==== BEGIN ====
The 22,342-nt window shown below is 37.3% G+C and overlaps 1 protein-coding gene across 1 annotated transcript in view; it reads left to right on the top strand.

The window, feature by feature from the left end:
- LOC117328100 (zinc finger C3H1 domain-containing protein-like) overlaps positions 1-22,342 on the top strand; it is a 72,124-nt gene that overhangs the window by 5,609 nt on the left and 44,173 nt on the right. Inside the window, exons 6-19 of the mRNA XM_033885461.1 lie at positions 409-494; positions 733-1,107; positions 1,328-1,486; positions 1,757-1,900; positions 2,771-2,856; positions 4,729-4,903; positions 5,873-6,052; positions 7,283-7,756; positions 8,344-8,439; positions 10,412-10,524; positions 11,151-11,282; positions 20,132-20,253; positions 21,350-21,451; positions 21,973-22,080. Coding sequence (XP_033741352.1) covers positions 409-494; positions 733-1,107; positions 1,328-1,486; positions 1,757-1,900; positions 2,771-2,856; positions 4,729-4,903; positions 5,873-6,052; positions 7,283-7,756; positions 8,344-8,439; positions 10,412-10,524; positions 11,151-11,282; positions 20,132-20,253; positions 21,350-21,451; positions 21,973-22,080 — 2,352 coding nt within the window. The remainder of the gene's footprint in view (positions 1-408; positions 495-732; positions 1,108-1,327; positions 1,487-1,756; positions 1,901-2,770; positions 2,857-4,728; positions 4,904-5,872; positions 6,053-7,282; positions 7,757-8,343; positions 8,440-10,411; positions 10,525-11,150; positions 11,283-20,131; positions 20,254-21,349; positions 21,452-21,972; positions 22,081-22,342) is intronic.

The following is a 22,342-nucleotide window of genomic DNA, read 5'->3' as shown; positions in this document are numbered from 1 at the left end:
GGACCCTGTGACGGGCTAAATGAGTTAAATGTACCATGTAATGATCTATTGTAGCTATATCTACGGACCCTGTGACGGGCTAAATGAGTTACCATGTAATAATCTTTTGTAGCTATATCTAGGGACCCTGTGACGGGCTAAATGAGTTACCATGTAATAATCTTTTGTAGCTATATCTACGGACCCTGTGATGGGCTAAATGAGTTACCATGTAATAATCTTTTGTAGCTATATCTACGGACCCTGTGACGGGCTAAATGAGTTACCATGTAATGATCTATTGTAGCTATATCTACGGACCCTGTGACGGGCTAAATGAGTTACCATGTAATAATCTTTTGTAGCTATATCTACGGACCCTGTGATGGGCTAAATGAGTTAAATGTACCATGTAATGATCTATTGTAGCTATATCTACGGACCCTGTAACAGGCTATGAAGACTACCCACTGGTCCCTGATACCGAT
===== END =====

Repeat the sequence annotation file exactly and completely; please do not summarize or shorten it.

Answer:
The 22,342-nt window shown below is 37.3% G+C and overlaps 1 protein-coding gene across 1 annotated transcript in view; it reads left to right on the top strand.

The window, feature by feature from the left end:
- LOC117328100 (zinc finger C3H1 domain-containing protein-like) overlaps positions 1-22,342 on the top strand; it is a 72,124-nt gene that overhangs the window by 5,609 nt on the left and 44,173 nt on the right. Inside the window, exons 6-19 of the mRNA XM_033885461.1 lie at positions 409-494; positions 733-1,107; positions 1,328-1,486; positions 1,757-1,900; positions 2,771-2,856; positions 4,729-4,903; positions 5,873-6,052; positions 7,283-7,756; positions 8,344-8,439; positions 10,412-10,524; positions 11,151-11,282; positions 20,132-20,253; positions 21,350-21,451; positions 21,973-22,080. Coding sequence (XP_033741352.1) covers positions 409-494; positions 733-1,107; positions 1,328-1,486; positions 1,757-1,900; positions 2,771-2,856; positions 4,729-4,903; positions 5,873-6,052; positions 7,283-7,756; positions 8,344-8,439; positions 10,412-10,524; positions 11,151-11,282; positions 20,132-20,253; positions 21,350-21,451; positions 21,973-22,080 — 2,352 coding nt within the window. The remainder of the gene's footprint in view (positions 1-408; positions 495-732; positions 1,108-1,327; positions 1,487-1,756; positions 1,901-2,770; positions 2,857-4,728; positions 4,904-5,872; positions 6,053-7,282; positions 7,757-8,343; positions 8,440-10,411; positions 10,525-11,150; positions 11,283-20,131; positions 20,254-21,349; positions 21,452-21,972; positions 22,081-22,342) is intronic.

The following is a 22,342-nucleotide window of genomic DNA, read 5'->3' as shown; positions in this document are numbered from 1 at the left end:
GGACCCTGTGACGGGCTAAATGAGTTAAATGTACCATGTAATGATCTATTGTAGCTATATCTACGGACCCTGTGACGGGCTAAATGAGTTACCATGTAATAATCTTTTGTAGCTATATCTAGGGACCCTGTGACGGGCTAAATGAGTTACCATGTAATAATCTTTTGTAGCTATATCTACGGACCCTGTGATGGGCTAAATGAGTTACCATGTAATAATCTTTTGTAGCTATATCTACGGACCCTGTGACGGGCTAAATGAGTTACCATGTAATGATCTATTGTAGCTATATCTACGGACCCTGTGACGGGCTAAATGAGTTACCATGTAATAATCTTTTGTAGCTATATCTACGGACCCTGTGATGGGCTAAATGAGTTAAATGTACCATGTAATGATCTATTGTAGCTATATCTACGGACCCTGTAACAGGCTATGAAGACTACCCACTGGTCCCTGATACCGAT